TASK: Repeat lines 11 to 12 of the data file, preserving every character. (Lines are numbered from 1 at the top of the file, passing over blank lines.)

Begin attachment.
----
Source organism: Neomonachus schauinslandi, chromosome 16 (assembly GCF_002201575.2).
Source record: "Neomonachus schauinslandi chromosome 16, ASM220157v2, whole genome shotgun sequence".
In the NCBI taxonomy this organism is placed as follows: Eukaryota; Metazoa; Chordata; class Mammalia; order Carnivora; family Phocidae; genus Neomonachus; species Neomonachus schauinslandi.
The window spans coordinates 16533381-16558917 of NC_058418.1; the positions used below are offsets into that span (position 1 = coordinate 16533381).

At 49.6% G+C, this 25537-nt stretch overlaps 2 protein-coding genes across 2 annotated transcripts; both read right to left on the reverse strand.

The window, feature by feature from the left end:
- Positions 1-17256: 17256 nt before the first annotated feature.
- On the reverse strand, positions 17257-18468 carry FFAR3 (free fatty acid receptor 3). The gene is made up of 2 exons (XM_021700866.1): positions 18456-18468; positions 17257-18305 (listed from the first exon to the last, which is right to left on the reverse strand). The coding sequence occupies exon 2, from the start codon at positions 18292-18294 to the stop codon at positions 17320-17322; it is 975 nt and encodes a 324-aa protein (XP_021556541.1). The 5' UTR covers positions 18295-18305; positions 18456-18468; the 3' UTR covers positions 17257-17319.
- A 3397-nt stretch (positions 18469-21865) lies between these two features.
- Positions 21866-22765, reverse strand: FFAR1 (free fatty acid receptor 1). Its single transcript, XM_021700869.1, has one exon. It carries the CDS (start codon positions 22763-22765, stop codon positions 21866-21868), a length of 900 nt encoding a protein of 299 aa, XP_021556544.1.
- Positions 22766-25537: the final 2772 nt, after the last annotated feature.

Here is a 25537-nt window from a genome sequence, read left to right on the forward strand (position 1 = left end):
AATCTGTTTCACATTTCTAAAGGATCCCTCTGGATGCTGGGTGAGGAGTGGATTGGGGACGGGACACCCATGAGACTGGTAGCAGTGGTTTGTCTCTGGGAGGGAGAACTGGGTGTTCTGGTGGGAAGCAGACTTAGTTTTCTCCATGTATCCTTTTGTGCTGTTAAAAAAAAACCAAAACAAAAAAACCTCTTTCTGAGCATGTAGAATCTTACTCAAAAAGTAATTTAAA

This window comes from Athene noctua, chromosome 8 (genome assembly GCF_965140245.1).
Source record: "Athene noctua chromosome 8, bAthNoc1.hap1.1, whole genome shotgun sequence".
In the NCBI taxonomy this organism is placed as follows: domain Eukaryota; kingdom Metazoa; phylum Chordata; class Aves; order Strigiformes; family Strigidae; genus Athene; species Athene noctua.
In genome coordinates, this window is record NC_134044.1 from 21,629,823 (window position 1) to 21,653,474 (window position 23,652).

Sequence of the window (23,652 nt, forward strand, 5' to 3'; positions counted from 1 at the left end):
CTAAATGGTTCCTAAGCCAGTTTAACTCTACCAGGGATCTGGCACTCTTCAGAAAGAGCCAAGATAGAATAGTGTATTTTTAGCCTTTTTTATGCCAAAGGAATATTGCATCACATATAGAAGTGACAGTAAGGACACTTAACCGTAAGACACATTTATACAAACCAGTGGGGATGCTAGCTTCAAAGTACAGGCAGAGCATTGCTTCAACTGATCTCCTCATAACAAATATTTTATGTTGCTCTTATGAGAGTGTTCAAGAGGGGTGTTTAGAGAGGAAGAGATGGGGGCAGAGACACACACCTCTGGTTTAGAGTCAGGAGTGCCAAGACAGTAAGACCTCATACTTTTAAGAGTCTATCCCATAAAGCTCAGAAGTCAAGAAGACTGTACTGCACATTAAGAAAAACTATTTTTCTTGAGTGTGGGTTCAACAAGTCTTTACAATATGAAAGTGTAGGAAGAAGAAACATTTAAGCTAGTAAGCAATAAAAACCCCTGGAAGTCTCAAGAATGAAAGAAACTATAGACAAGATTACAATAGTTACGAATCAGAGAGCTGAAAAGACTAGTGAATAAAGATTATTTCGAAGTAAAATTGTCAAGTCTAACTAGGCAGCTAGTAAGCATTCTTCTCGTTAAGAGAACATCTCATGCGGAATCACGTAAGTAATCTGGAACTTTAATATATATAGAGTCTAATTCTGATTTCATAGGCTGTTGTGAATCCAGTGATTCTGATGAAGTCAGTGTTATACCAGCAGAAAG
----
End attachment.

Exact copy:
- Positions 22766-25537: the final 2772 nt, after the last annotated feature.

Here is a 25537-nt window from a genome sequence, read left to right on the forward strand (position 1 = left end):